2010-07-27 16:00:00

ANAHEIM, Calif., July 27 /PRNewswire/ -- Instrumentation Laboratory (IL) today announced that it has received clearance from the US Food and Drug Administration (FDA) to market the first-ever, rapid point-of-care, lab-quality blood test for measuring total bilirubin (tBili) in newborns. Bilirubin, a toxin, can, in high amounts, lead to irreversible brain injury in neonates. The new tBili assay is performed on IL's GEM Premier 4000 critical care analyzer. It allows clinicians to...

2009-11-18 14:59:47

Biliary drainage is performed as a palliative treatment of hilar cholangiocarcinoma. The reduction of serum bilirubin is usually the hallmark of successful biliary drainage. However, some patients may have persistent jaundice or scanty bile output after biliary drainage. A research team, led by Dr. Chiung-Yu Chen from National Cheng Kung University retrospectively analyzed the clinical and imaging characteristics of these patients in an attempt to identify the factors related to bile output...

2009-09-28 06:00:00

ROCKVILLE, Md., Sept. 28 /PRNewswire-USNewswire/ -- According to a new recommendation from the U.S. Preventive Services Task Force, there is insufficient evidence to assess the balance of benefits and harms of screening infants for hyperbilirubinemia to prevent chronic bilirubin encephalopathy. Hyperbilirubinemia is a condition marked by a high level of bilirubin in the blood, which is often apparent as yellow-colored skin and eyes (jaundice). This recommendation and the accompanying...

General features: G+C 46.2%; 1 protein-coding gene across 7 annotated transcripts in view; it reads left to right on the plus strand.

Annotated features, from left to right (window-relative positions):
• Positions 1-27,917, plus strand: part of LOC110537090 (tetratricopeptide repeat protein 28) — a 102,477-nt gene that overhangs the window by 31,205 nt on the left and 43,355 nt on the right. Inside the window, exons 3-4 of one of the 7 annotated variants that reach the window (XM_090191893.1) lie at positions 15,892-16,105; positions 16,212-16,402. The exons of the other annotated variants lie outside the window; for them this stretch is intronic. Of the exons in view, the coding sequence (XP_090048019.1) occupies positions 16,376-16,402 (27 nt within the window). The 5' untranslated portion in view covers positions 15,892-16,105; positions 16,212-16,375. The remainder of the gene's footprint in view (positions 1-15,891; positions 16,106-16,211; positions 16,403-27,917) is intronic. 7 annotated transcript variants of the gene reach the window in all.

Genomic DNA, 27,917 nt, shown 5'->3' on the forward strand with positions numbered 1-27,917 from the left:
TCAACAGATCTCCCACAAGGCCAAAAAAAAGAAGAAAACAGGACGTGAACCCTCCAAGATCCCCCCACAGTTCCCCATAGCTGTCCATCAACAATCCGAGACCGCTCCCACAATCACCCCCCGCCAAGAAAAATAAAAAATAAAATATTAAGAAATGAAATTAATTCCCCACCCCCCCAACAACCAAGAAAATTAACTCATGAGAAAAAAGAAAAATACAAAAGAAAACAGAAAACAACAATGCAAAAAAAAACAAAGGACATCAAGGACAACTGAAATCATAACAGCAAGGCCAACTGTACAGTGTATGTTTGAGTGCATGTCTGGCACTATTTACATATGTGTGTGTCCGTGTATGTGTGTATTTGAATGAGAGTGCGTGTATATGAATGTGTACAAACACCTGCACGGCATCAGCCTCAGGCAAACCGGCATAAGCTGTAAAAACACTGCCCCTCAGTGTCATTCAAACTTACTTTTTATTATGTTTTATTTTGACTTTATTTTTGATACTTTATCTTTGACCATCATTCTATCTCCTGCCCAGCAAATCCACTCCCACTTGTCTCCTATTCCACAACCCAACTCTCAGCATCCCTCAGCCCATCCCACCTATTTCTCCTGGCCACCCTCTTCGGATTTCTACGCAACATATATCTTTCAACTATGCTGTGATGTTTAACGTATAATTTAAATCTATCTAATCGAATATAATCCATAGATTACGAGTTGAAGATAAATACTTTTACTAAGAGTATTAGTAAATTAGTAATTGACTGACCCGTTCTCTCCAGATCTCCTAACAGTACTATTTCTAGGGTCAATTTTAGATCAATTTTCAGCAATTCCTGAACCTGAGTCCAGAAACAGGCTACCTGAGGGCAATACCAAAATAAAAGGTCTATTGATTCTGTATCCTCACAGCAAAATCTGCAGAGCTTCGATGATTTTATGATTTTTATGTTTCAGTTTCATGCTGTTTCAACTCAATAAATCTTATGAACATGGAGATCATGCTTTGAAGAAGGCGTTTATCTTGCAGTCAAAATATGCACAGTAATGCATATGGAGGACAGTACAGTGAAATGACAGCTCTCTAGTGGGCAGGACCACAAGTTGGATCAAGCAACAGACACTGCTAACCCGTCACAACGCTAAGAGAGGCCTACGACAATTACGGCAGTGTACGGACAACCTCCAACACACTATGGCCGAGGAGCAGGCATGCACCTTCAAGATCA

2009-09-28 07:27:38

Screening all newborns for excessive bilirubin in the blood can significantly decrease the incidence of severe jaundice which, in extreme cases, can lead to seizures and brain damage, according to researchers at UCSF Children's Hospital and Kaiser Permanente's Division of Research in Oakland, CA. The study, one of the first to examine the effectiveness of universal screening for hyperbilirubinemia, appears in the current issue of "Pediatrics," the official journal of the American Academy of...


Latest Jaundice Reference Libraries

Hepatitis B
2013-02-25 09:11:23

Image Caption: This electron micrograph reveals the presence of hepatitis-B virus HBV "Dane particles", or virions. Credit: CDC/Wikipedia Hepatitis B: What Is It? Hepatitis simply means a swelling or inflammation of the liver. The type hepatitis that a person contracts (there are 5 common forms) affects their long-term prognosis. The most common and most severe of these different types of liver infection is Hepatitis B, which is caused by the hepatitis B virus (HBV). It is typically...

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Word of the Day
vermicular
  • Like a worm in form or movement; vermiform; tortuous or sinuous; also, writhing or wriggling.
  • Like the track or trace of a worm; appearing as if worm-eaten; vermiculate.
  • Marked with fine, close-set, wavy or tortuous lines of color; vermiculated.
  • A form of rusticated masonry which is so wrought as to appear thickly indented with worm-tracks.
This word ultimately comes from the Latin 'vermis,' worm.